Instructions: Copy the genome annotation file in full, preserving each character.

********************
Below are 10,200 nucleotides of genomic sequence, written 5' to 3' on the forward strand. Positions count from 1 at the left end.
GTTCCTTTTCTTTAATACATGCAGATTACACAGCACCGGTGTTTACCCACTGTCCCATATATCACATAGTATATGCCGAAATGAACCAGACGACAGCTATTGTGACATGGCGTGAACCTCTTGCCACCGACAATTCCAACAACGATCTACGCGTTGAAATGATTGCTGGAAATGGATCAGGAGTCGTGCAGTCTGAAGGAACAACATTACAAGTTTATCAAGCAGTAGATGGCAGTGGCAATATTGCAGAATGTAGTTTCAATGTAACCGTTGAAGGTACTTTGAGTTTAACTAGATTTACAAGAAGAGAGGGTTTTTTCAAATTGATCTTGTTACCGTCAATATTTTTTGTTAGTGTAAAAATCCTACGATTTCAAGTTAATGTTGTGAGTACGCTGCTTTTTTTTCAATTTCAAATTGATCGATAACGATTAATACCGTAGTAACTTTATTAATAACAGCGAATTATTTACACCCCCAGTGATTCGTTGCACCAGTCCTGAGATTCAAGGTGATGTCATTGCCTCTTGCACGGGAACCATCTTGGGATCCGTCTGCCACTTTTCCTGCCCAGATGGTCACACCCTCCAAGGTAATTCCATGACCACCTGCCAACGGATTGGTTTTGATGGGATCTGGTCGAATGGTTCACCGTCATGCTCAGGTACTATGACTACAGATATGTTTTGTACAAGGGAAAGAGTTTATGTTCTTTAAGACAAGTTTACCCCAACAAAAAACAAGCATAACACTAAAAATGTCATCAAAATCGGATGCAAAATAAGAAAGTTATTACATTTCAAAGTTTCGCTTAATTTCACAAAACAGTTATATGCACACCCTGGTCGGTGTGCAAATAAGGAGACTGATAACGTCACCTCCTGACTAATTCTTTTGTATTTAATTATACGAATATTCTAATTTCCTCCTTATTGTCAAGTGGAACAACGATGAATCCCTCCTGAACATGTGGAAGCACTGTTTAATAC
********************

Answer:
Below are 10,200 nucleotides of genomic sequence, written 5' to 3' on the forward strand. Positions count from 1 at the left end.
GTTCCTTTTCTTTAATACATGCAGATTACACAGCACCGGTGTTTACCCACTGTCCCATATATCACATAGTATATGCCGAAATGAACCAGACGACAGCTATTGTGACATGGCGTGAACCTCTTGCCACCGACAATTCCAACAACGATCTACGCGTTGAAATGATTGCTGGAAATGGATCAGGAGTCGTGCAGTCTGAAGGAACAACATTACAAGTTTATCAAGCAGTAGATGGCAGTGGCAATATTGCAGAATGTAGTTTCAATGTAACCGTTGAAGGTACTTTGAGTTTAACTAGATTTACAAGAAGAGAGGGTTTTTTCAAATTGATCTTGTTACCGTCAATATTTTTTGTTAGTGTAAAAATCCTACGATTTCAAGTTAATGTTGTGAGTACGCTGCTTTTTTTTCAATTTCAAATTGATCGATAACGATTAATACCGTAGTAACTTTATTAATAACAGCGAATTATTTACACCCCCAGTGATTCGTTGCACCAGTCCTGAGATTCAAGGTGATGTCATTGCCTCTTGCACGGGAACCATCTTGGGATCCGTCTGCCACTTTTCCTGCCCAGATGGTCACACCCTCCAAGGTAATTCCATGACCACCTGCCAACGGATTGGTTTTGATGGGATCTGGTCGAATGGTTCACCGTCATGCTCAGGTACTATGACTACAGATATGTTTTGTACAAGGGAAAGAGTTTATGTTCTTTAAGACAAGTTTACCCCAACAAAAAACAAGCATAACACTAAAAATGTCATCAAAATCGGATGCAAAATAAGAAAGTTATTACATTTCAAAGTTTCGCTTAATTTCACAAAACAGTTATATGCACACCCTGGTCGGTGTGCAAATAAGGAGACTGATAACGTCACCTCCTGACTAATTCTTTTGTATTTAATTATACGAATATTCTAATTTCCTCCTTATTGTCAAGTGGAACAACGATGAATCCCTCCTGAACATGTGGAAGCACTGTTTAATAC